Statehouse competitors prepare for first Park City appearance together |

Statehouse competitors prepare for first Park City appearance together

Democrat Rudi Kohler, left, and Republican Tim Quinn are competing in District 54 of the state House of Representatives. The two Wasatch County residents are scheduled to appear at a candidate event in Park City on Friday. It will be the first time they share a stage in Park City.

The two Wasatch County politicians campaigning in the state House of Representatives district that includes Park City are expected to participate in a candidate forum in the city on Friday, the first time they will appear together in front of a Park City crowd.

Tim Quinn, the Republican nominee, and Democrat Rudi Kohler are competing in District 54, which stretches through Park City and Heber City. They want to succeed the retiring Republican Kraig Powell. Quinn and Kohler are campaigning throughout the district, but the Friday event offers a rare opportunity for Park City voters to see them at the same time.

Their appearance is part of a candidate forum hosted by the Park City Board of Realtors. It will also include candidates for the Summit County Council. The event runs from 11:45 a.m. until 1:30 p.m. in the Santy Auditorium at the Park City Library. It is a public event. Bob Richer, a Democrat who has held elected office in Park City and Summit County, will moderate the forum.

The two House of Representatives candidates are not widely known in the Park City part of the district. Neither of them hold elected office and neither has a history in Park City. The Park City area leans Democratic, but GOP voters in other parts of District 54 have long kept the seat Republican. Quinn is seen as the front-runner while Kohler would likely need to win the Park City side of the district by a wide margin in addition to securing solid returns in Wasatch County to win on Election Day.

The two anticipate addressing issues of importance to the real estate community on Friday since the audience is expected to be heavily weighted toward that industry.

Quinn said in an interview he does not intend to present himself differently in Park City than he does elsewhere. Quinn secured the Republican nomination by outflanking Powell to the right, a move that could have left some voters in Democratic-leaning Park City even less likely to support him.

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"I'm the same person in Wasatch County that I'll be in Park City," Quinn said, adding, "I'm not going to pander to the crowd."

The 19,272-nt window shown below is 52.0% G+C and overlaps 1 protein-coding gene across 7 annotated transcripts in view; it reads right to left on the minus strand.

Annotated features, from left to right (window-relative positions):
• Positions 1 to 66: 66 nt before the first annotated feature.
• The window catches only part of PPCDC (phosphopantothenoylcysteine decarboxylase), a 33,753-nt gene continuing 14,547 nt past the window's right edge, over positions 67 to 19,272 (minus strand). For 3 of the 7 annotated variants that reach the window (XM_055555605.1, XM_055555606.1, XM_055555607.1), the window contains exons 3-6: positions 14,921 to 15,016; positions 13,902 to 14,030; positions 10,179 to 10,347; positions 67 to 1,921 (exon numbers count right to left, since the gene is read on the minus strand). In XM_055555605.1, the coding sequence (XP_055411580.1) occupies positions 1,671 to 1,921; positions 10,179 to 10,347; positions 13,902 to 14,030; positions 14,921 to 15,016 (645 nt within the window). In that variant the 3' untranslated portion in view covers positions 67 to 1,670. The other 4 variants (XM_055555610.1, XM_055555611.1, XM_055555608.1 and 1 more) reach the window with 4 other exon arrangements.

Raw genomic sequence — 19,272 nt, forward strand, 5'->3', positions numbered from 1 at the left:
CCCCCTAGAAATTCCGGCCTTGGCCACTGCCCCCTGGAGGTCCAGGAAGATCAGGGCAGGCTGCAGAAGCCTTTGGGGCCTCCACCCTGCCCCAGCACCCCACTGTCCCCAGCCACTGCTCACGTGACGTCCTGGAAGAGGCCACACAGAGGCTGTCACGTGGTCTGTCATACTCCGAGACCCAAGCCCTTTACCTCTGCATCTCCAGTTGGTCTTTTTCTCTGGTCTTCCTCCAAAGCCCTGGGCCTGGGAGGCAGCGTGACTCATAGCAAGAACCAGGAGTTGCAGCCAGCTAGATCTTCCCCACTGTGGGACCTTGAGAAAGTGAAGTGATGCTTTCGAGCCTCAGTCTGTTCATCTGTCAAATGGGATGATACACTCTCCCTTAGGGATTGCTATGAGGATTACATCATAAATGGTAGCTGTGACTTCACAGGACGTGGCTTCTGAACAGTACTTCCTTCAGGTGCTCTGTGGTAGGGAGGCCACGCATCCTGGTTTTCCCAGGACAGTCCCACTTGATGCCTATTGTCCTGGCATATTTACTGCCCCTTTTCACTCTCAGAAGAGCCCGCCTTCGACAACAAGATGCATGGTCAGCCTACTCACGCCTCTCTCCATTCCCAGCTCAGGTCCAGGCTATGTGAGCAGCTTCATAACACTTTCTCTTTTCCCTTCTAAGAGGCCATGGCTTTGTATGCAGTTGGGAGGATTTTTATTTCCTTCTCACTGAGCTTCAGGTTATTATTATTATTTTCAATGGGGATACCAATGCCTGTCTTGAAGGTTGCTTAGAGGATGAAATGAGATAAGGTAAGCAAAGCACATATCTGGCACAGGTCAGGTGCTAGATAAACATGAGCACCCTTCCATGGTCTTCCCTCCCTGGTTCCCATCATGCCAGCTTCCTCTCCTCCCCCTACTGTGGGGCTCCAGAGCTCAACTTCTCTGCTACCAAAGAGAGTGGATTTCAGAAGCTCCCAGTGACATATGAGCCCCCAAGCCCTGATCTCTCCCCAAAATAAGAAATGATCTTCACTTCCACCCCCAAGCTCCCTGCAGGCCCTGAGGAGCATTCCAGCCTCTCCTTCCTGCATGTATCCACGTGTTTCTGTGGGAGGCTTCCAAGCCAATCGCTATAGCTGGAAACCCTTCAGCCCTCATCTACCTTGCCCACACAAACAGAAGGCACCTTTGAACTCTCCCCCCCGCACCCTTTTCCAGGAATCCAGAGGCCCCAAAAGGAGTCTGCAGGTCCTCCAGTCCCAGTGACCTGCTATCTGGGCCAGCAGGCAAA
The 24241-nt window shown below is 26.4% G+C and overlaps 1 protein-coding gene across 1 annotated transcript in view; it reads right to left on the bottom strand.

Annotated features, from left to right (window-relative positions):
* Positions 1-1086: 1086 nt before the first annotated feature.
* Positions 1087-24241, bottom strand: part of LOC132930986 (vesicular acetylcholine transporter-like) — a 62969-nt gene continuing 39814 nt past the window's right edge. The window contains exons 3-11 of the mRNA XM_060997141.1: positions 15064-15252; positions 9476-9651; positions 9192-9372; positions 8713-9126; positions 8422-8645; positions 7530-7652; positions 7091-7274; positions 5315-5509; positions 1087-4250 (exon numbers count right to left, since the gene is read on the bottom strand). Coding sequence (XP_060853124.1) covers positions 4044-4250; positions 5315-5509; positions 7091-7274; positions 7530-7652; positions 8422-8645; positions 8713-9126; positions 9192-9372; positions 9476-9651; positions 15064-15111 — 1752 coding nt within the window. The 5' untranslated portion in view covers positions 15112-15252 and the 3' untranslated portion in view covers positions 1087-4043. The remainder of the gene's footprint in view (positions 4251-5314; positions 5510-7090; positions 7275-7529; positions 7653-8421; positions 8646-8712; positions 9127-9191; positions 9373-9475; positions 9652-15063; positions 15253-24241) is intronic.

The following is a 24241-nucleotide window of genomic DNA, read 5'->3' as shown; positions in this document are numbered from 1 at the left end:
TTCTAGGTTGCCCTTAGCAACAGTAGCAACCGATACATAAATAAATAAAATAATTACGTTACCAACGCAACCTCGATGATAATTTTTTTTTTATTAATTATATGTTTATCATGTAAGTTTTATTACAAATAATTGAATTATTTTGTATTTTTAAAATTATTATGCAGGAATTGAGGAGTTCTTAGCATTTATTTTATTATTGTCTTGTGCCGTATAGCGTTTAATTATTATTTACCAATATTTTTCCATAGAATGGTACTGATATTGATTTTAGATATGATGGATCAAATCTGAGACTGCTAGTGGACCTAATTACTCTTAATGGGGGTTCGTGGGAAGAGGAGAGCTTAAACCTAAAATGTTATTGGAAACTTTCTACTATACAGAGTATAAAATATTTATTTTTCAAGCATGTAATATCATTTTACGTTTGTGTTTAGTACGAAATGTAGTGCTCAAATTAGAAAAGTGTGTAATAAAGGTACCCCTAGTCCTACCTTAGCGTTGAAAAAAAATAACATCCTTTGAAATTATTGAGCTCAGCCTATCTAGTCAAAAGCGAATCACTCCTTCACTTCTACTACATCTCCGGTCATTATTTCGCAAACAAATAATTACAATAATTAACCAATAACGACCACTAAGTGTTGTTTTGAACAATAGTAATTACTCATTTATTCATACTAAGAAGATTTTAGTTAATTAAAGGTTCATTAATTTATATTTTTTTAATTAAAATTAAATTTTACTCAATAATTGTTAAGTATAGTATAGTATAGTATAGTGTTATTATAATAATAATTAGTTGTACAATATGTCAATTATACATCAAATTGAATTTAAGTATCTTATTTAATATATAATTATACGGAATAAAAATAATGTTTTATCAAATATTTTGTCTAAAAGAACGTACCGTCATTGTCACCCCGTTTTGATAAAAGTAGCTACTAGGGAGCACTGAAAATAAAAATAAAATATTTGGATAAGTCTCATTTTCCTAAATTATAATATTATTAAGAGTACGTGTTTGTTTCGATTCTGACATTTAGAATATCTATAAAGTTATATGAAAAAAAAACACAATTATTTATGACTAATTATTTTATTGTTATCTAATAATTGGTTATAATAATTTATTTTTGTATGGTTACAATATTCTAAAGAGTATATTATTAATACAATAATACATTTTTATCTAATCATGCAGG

Quinn described himself as a strong supporter of property rights, saying, as an example, there are "very few instances" when a government should use its power of eminent domain to take property from the private sector. He said he would oppose attempts to impose a tax on real estate transactions in the state. Quinn wants "government out of their lives and everyone else's lives."

Kohler, meanwhile, said he favors "reasonable regulation" of private property.

"Property rights come with restrictions. I don't believe anybody has unlimited property rights," Kohler said.

Kohler said he supports the preservation of historic districts, favors developments with a mix of uses like residential and commercial and argues that newer houses should be built "in the context of the community."

If a government uses eminent domain for the purpose of economic development, property owners whose land is taken should be compensated at above market value, he said. Kohler said a few property owners in a blighted area should not be allowed to block the economic-development prospects of the other owners.

The moderator on Friday said he wants to learn about the candidates' thought process. Richer said the "philosophic basis" of the campaigns will be important. He said the candidates in District 54 will likely address issues like education, transportation and public lands. He pledged to be a balanced moderator even with a Democratic background.

"Trying to get how they will represent us," Richer said about his planned questioning. "What the philosophic bent is."